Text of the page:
Page 17
what after he was gone. And then they said he was a dictator, but he brought them the basic democracy. He was one of the first leaders in the South to abolish the poll tax and let everybody vote. Well, that doesn't, you know, smack too much of a dictator.
He was a strange mixture. I guess some of the things he did he had to do to survive against the opposition which he had. Just as some of the things I did while I was governor in the turmoil, you know, that came with the desegregation decisions. I don't know, maybe Huey wished he didn't have to face some of those things, just as I wished I didn't have to face that, that it never occurred, that it would never have been necessary. That we could have made the same progress in harmony and peaceably and with a lot more goodwill than the way in which it was done, or the way it's still going. I'd have to say that Huey Long's good overbalanced whatever there was bad about his administration. As an individual, I don't know. I wouldn't want to classify him as an individual. Whether he had desire for power that would have overcome the good that he was doing, I don't know. As I say, he wasn't permitted to live long enough to tell.
WALTER DEVRIES:
You were saying that by the end of 1966, even though you thought of yourself as a liberal you were classified as a conservative. Now Rockefeller comes in. What does he do . . .?
ORVAL FAUBUS:
He came as a liberal because to garner the votes to get elected he had to pick up what I didn't have. And actually, he's more conservative than myself. But he was known as a liberal. Then when Bumpers came along all those people left Rockefeller. In fact, the biggest impetus for Bumpers' campaign in the primary came from the Rockefeller people. In nearly every county where Bumpers had an organiztion, it was made up, basically, of Rockefeller people.
WALTER DEVRIES:
Democrats for Rockefeller.
ORVAL FAUBUS:
Yeah, the ones that had become Democrats for Rockefeller. So

Page 18
they gave Bumpers enough impetus to get him into the runoff. Or else we still, you know, might not have been hearing very much about him if he'd have been defeated then. But he contributed a lot to his own success. He was cool, collected. I remember the lady day—
JACK BASS:
Well, what he did in 1970 is contribute to your defeat. Rockefeller, indirectly.
ORVAL FAUBUS:
Right, right.
WALTER DEVRIES:
So he did have an impact on you.
ORVAL FAUBUS:
Yeah, but I don't think he was doing it intentionally. But he set in motion the forces which helped to overcome me in '70.
WALTER DEVRIES:
And those forces are still strong.
ORVAL FAUBUS:
A great deal, yes. The same forces now that are the basis of Pryor's strength. And perhaps of Bumpers, although Bumpers is expanded beyond that. I think we'll have to say that. Well, for example, Bumpers voted for Rockefeller. David Pryor voted for Rockefeller. They were what you'd call Democrats for Rockefeller although not openly. So they had a natural affinity with these Democrats for Rockefeller, which for the most part are what you call liberals. More or less follow the Gazette line, the Arkansas Gazette line in state politics. Now Rockefeller had some very decided conservatives for him. Some businessmen. Like Louis Hurley down at Camden or El Dorado. And others across the state. Because these old conservative Republicans saw a chance for victory so they joined in enthusiastically with these new forces that came in. And the combination was what elected Rockefeller. The combination's what elected John Paul Hammerschmidt to Congress in this district. He defeated my friend Jim Trimble.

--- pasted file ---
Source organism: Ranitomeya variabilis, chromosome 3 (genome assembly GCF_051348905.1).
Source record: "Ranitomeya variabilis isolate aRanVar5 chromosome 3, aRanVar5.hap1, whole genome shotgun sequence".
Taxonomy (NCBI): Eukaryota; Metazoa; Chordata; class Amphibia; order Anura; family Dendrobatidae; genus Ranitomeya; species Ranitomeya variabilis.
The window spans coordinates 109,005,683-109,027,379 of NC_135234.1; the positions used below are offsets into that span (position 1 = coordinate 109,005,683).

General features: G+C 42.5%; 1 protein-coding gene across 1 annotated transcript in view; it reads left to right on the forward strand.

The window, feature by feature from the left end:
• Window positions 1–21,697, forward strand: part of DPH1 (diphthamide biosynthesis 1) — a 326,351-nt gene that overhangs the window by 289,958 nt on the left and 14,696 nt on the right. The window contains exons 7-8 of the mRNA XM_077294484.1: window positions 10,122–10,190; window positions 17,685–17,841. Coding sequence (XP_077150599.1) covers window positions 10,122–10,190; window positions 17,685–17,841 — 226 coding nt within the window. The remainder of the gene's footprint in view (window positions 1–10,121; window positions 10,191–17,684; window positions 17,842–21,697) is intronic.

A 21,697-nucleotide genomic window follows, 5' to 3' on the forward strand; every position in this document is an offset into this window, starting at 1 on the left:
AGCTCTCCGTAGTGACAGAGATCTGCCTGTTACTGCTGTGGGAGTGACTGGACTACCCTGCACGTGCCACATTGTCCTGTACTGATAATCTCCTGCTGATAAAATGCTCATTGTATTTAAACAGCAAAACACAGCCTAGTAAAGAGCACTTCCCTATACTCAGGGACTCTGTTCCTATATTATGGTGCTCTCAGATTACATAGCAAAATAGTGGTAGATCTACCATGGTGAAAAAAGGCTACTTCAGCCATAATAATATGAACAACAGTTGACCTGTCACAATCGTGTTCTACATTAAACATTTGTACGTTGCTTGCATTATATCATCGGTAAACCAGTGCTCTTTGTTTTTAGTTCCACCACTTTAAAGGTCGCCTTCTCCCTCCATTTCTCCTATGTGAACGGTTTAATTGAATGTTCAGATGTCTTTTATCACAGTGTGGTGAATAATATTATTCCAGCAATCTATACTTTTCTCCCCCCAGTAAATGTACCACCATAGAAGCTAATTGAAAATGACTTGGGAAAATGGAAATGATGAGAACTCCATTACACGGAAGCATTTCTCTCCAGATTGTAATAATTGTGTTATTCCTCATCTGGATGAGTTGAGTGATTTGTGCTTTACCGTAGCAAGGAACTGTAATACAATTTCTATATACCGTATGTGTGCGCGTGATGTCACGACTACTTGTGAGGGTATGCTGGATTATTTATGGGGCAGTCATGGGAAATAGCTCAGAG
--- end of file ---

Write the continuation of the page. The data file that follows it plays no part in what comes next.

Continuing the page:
WALTER DEVRIES:
So what he did in effect is take what essentially is a Faubus majority in the Democratic Party and turn it into a minority. Because

Page 19
you got what, about 35% of the vote in '70. About the same in '74. Does that represent kind of a hard core of people, amount of support for you?
ORVAL FAUBUS:
I think I got 36 or 37% in '70. About 33 this last time, but Bob Riley, of course, was getting a lot of my votes because he's a veteran and a Baptist.
WALTER DEVRIES:
But anyway, it went from a majority to a minority.
ORVAL FAUBUS:
Yeah. But strangely enough, you find a lot of people who don't think that they are voting with those people. Because they have been prejudiced against me by the adverse publicity which has gone on for almost two decades. In central Arkansas there isn't a single newspaper that will give me, you know, even a fair, decent shake.
WALTER DEVRIES:
Why not?
ORVAL FAUBUS:
Well, some of it's personal and some of it's philosophical and some of it's based on lack of understanding by young editors who don't really know what the circumstances were when I became governor. They don't actually know what the difficulties were which we had to overcome to get the state started on its economic progress.
WALTER DEVRIES:
Is it all basically tied to Little Rock?
ORVAL FAUBUS: